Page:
Mom mobile adventures
My mom mobile is getting rather cluttered.
The trusty Toyota I’ve been driving since college — back when she was but a shiny toy, fresh from the lot with that wonderful new car smell — has served me well, but I can’t shake the feeling that our days together are numbered.
Not because she’s slowing down or anything. I mean, this car is a tank — and with less than 130,000 miles, I know she has a lot of life left in her. My first Corolla, a hand-me-down from my dad, easily passed 200,000 miles and would have kept chugging if not for a worn transmission, the replacement of which would have cost more than the old girl was worth. As I was also getting ready to start commuting to College Park, it was time for something more road-worthy.
But friends, that first car was a beaut. She served the fami- ly well. The red paint job had faded to a princess-worthy pink by the time I inherited her, but that was nothing a few cow print seat covers couldn’t spruce up. I remember sitting in my parents’ driveway with a pack of Armor All wipes, cleaning every nook and cranny the summer I got my learner’s permit. It was enough to know I could take her out on the road . . . I just didn’t necessarily want to.
Later, with more confidence, I drove the wheels off the Red Bomb through high school and my first year of college. Because my car was so distinc- tive-looking, she was tough to lose in parking lots — a plus. And once equipped with a working CD player, she was perfect for blasting early John Mayer, ’NSYNC and Hanson. The Bomb was reliable until that last gasp before donation, a quality I appreciate even more as an adult.
When that Corolla died, we got a second one. I remember going with my parents to a lot near Baltimore just before Christmas, my dad advising me to “choose wisely” because, if I took care of the vehicle, someday I could be cruising around with my own kid in the backseat.
A mom mobile? Right. At 19, the idea of rigging up a car seat was laughable. And yet, 12 years later, here we are: still driving the Toyota, just now with my little passenger. It’s hard to remember what it was like to not have a car seat back there. And soon there will be two. The transition from newlyweds to new parents wasn’t seamless, as I’ve shared many times — and one of the unexpected challenges of having a child was the sudden lack of space in our vehicles. Both my husband and I drive sedans usually filled with clutter, and a baby brings a great deal of new stuff into your life.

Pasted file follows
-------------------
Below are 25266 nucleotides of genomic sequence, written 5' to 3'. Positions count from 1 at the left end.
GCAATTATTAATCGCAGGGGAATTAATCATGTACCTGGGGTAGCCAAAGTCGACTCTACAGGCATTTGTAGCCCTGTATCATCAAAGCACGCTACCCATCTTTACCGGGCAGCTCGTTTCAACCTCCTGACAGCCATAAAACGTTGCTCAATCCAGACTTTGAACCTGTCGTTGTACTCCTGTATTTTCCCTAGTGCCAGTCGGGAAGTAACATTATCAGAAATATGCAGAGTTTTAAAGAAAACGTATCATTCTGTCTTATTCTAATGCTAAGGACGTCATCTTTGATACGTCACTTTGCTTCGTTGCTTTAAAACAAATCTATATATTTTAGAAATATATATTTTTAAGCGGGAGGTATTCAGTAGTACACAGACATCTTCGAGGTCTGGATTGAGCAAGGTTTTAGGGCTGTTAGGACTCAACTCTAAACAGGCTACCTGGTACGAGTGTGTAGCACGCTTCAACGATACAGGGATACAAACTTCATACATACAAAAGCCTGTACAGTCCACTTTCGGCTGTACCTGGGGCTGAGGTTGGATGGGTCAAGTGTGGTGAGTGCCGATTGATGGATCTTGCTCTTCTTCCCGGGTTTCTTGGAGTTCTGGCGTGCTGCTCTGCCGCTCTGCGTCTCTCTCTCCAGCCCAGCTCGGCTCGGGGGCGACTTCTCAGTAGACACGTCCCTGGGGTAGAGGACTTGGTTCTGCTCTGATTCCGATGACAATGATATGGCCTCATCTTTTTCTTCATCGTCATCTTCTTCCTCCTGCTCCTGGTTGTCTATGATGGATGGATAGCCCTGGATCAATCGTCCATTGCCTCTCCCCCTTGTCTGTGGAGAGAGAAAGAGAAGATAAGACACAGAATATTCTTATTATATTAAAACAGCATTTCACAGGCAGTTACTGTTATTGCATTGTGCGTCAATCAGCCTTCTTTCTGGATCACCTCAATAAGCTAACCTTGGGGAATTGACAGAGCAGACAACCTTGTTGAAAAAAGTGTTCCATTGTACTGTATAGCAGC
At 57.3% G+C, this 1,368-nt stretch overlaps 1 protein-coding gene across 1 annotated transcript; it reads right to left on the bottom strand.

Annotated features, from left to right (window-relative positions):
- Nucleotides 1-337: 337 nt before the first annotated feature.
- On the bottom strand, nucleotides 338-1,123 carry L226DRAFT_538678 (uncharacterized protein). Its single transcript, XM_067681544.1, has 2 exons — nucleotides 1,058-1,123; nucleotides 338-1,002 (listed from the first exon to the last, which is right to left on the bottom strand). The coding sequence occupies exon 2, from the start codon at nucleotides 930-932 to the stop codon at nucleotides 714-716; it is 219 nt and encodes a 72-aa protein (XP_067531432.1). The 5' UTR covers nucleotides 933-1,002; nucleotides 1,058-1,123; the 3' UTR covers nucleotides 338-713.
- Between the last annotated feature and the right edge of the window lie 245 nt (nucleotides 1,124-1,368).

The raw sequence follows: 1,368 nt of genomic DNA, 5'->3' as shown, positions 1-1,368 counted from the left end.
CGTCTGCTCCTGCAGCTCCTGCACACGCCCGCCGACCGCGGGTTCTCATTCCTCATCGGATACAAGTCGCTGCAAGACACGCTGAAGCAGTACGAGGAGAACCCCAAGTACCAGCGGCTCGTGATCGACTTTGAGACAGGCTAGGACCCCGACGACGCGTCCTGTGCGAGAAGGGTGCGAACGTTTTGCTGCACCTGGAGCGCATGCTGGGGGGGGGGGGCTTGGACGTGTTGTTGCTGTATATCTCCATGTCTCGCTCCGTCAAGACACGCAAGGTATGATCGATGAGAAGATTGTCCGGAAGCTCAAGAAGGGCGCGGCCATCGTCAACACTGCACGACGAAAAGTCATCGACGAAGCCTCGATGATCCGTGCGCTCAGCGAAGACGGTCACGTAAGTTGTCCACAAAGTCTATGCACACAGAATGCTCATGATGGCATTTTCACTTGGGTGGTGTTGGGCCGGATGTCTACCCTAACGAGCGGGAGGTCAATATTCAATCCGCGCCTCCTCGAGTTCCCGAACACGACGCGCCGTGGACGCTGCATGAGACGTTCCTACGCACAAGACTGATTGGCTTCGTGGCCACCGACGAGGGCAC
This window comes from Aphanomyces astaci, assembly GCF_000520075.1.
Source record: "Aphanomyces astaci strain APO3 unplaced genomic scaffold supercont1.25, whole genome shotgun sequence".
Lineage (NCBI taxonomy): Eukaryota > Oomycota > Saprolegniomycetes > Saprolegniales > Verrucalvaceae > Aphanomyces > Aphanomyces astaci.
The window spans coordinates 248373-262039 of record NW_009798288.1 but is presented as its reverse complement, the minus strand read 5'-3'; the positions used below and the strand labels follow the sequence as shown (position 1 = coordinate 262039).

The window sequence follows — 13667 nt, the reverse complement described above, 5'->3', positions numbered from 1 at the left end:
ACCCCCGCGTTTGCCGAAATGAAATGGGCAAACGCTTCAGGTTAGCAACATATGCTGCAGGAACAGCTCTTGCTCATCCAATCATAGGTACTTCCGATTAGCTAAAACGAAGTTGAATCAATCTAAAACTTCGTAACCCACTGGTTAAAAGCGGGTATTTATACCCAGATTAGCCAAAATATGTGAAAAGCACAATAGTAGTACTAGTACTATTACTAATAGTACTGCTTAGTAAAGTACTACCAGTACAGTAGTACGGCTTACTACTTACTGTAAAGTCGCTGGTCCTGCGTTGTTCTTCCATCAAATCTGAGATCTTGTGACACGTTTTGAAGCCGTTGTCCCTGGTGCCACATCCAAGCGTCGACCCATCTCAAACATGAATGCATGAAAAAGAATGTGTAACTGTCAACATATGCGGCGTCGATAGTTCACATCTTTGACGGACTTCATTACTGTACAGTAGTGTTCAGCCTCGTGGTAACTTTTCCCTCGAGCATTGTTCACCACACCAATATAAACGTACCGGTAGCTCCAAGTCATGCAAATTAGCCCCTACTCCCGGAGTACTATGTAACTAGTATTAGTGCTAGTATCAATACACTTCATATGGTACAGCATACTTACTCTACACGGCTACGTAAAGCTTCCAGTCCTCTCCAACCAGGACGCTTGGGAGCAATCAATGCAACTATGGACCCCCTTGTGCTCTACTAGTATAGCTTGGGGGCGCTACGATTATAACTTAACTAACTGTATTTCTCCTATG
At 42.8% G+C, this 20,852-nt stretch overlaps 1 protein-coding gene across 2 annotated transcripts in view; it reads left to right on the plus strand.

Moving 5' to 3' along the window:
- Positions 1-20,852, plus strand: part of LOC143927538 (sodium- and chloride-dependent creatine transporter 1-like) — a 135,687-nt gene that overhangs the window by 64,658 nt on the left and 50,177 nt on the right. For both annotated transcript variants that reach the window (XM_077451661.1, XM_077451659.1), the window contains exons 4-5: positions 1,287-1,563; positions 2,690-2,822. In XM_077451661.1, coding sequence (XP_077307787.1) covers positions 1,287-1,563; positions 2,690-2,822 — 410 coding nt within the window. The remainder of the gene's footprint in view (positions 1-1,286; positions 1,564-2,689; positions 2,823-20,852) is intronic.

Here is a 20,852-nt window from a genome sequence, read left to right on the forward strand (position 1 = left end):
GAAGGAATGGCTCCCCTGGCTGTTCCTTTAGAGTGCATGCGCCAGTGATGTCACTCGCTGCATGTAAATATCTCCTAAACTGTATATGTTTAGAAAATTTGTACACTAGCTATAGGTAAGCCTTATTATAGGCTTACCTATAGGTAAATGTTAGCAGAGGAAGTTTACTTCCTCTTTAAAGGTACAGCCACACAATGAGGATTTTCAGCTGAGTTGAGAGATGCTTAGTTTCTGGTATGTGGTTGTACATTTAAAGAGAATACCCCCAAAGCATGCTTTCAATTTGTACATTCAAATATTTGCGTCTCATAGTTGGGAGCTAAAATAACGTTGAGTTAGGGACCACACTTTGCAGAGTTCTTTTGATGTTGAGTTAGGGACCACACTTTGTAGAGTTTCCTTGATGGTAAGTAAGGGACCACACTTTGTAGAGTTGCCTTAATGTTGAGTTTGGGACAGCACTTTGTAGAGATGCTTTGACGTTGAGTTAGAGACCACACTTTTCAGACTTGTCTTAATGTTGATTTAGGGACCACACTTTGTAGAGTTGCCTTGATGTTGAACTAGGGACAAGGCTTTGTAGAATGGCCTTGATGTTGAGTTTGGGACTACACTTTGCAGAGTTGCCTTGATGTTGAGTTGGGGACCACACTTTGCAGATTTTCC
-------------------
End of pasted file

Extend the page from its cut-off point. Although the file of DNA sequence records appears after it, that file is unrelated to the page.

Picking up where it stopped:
I was good for a while. I actually cleaned out my trunk, a gathering place for random stuff I’ve never known what to do with but somehow couldn’t get rid of: old college textbooks; broken umbrellas; winter gear I never wear, but somehow think I need. The trunk also had the requisite emergency kit (complete with flares), jumper cables and a spare tire. Very adult of me.
When baby Oliver arrived, the trunk also became home to things like an ungainly fold-up stroller and overflowing diaper bag. I was resistant to cleaning out the trunk to actually make room for these baby items because, in my laziness, it seemed “easier” to just jam them in with the random junk than actually, you know . . . go through and get rid of said junk.
I wised up eventually. And can I just say how freeing it was to have a useable trunk for the first time in my life? I still find myself reverting to bad habits, wanting to stuff it full of what I can’t part with, but even that is getting harder.
Logistically, there’s just no room.
On an errand day we might run out to both Target and the grocery store, stocking up on bulky diaper boxes and fami- ly-sized packs of chicken, life gets interesting. Fitting every- thing into half the backseat and the trunk of my Corolla requires advanced Tetris-level planning. Spencer has had to ride home with bags and boxes in his lap.
And when we’re buying home improvement supplies like wood? Forget it. Spence has actually had to drive home to unload and come back for me later. I used that time to get in some steps on the ol’ Fitbit, pacing the store for 40 minutes. (Which worked out well, actually. Except for the whole “looking weird and suspicious” thing.)
There’s an easy solution to this, of course: a bigger vehicle. But those require funds. With both of our cars currently paid off, I’m resistant to taking on more debt as we take on a second baby . . . and all the diapers and daycare that will accompany her.
Still, it’s something to consider. As it stands, it’s tough to imagine having enough room to transport a single toothbrush with two car seats and all the accompanying baby gear in the trunk.
But we’ll find a way — for awhile, at least. Until it makes us completely crazy.
With errant snacks, strewn toys and empty coffee cups littering every surface, the Silver Bomb’s transition to mom mobile will be complete. And honestly? That makes me proud.
A few more adventures await.